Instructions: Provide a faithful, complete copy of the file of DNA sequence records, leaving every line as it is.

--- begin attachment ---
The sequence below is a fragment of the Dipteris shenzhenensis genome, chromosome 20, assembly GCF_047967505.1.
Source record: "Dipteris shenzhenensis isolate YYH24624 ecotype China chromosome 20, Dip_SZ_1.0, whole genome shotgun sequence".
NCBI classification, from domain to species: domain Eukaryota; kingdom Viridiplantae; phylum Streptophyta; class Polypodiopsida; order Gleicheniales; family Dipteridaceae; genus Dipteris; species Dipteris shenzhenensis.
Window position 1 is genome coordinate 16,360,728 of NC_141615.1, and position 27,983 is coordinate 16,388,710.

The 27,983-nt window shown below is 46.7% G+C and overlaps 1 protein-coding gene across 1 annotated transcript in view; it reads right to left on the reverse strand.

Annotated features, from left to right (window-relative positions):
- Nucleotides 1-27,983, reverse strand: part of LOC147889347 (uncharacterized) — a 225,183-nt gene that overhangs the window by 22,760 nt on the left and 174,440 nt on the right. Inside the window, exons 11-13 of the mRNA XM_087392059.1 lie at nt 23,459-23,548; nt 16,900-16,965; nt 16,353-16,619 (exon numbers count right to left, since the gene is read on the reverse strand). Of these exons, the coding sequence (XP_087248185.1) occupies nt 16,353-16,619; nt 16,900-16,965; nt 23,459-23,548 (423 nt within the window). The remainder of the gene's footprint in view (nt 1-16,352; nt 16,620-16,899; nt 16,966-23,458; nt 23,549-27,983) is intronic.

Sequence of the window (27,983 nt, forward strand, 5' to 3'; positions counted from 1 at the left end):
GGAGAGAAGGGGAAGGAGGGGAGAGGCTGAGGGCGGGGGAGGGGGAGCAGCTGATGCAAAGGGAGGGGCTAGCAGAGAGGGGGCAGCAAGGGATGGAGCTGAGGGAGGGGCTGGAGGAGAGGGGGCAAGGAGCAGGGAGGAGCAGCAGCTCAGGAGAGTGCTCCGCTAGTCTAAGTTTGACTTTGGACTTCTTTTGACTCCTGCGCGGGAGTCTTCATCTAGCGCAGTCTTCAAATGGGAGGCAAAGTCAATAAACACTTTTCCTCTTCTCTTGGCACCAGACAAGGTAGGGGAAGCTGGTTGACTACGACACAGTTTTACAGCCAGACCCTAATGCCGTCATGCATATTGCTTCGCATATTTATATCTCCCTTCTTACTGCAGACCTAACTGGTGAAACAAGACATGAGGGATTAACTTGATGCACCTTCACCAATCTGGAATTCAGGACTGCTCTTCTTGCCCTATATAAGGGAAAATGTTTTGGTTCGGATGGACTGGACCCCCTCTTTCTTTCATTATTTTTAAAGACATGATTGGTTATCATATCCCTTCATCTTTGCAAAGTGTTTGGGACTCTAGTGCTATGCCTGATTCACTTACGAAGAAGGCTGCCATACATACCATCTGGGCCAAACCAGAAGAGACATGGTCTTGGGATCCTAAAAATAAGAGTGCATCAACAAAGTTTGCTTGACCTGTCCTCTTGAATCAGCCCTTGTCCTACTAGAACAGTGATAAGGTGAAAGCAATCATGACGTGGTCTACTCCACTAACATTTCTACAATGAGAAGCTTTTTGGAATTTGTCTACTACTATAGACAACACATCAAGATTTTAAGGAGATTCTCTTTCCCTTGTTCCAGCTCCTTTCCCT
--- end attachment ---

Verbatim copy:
The sequence below is a fragment of the Dipteris shenzhenensis genome, chromosome 20, assembly GCF_047967505.1.
Source record: "Dipteris shenzhenensis isolate YYH24624 ecotype China chromosome 20, Dip_SZ_1.0, whole genome shotgun sequence".
NCBI classification, from domain to species: domain Eukaryota; kingdom Viridiplantae; phylum Streptophyta; class Polypodiopsida; order Gleicheniales; family Dipteridaceae; genus Dipteris; species Dipteris shenzhenensis.
Window position 1 is genome coordinate 16,360,728 of NC_141615.1, and position 27,983 is coordinate 16,388,710.

The 27,983-nt window shown below is 46.7% G+C and overlaps 1 protein-coding gene across 1 annotated transcript in view; it reads right to left on the reverse strand.

Annotated features, from left to right (window-relative positions):
- Nucleotides 1-27,983, reverse strand: part of LOC147889347 (uncharacterized) — a 225,183-nt gene that overhangs the window by 22,760 nt on the left and 174,440 nt on the right. Inside the window, exons 11-13 of the mRNA XM_087392059.1 lie at nt 23,459-23,548; nt 16,900-16,965; nt 16,353-16,619 (exon numbers count right to left, since the gene is read on the reverse strand). Of these exons, the coding sequence (XP_087248185.1) occupies nt 16,353-16,619; nt 16,900-16,965; nt 23,459-23,548 (423 nt within the window). The remainder of the gene's footprint in view (nt 1-16,352; nt 16,620-16,899; nt 16,966-23,458; nt 23,549-27,983) is intronic.

Sequence of the window (27,983 nt, forward strand, 5' to 3'; positions counted from 1 at the left end):
GGAGAGAAGGGGAAGGAGGGGAGAGGCTGAGGGCGGGGGAGGGGGAGCAGCTGATGCAAAGGGAGGGGCTAGCAGAGAGGGGGCAGCAAGGGATGGAGCTGAGGGAGGGGCTGGAGGAGAGGGGGCAAGGAGCAGGGAGGAGCAGCAGCTCAGGAGAGTGCTCCGCTAGTCTAAGTTTGACTTTGGACTTCTTTTGACTCCTGCGCGGGAGTCTTCATCTAGCGCAGTCTTCAAATGGGAGGCAAAGTCAATAAACACTTTTCCTCTTCTCTTGGCACCAGACAAGGTAGGGGAAGCTGGTTGACTACGACACAGTTTTACAGCCAGACCCTAATGCCGTCATGCATATTGCTTCGCATATTTATATCTCCCTTCTTACTGCAGACCTAACTGGTGAAACAAGACATGAGGGATTAACTTGATGCACCTTCACCAATCTGGAATTCAGGACTGCTCTTCTTGCCCTATATAAGGGAAAATGTTTTGGTTCGGATGGACTGGACCCCCTCTTTCTTTCATTATTTTTAAAGACATGATTGGTTATCATATCCCTTCATCTTTGCAAAGTGTTTGGGACTCTAGTGCTATGCCTGATTCACTTACGAAGAAGGCTGCCATACATACCATCTGGGCCAAACCAGAAGAGACATGGTCTTGGGATCCTAAAAATAAGAGTGCATCAACAAAGTTTGCTTGACCTGTCCTCTTGAATCAGCCCTTGTCCTACTAGAACAGTGATAAGGTGAAAGCAATCATGACGTGGTCTACTCCACTAACATTTCTACAATGAGAAGCTTTTTGGAATTTGTCTACTACTATAGACAACACATCAAGATTTTAAGGAGATTCTCTTTCCCTTGTTCCAGCTCCTTTCCCT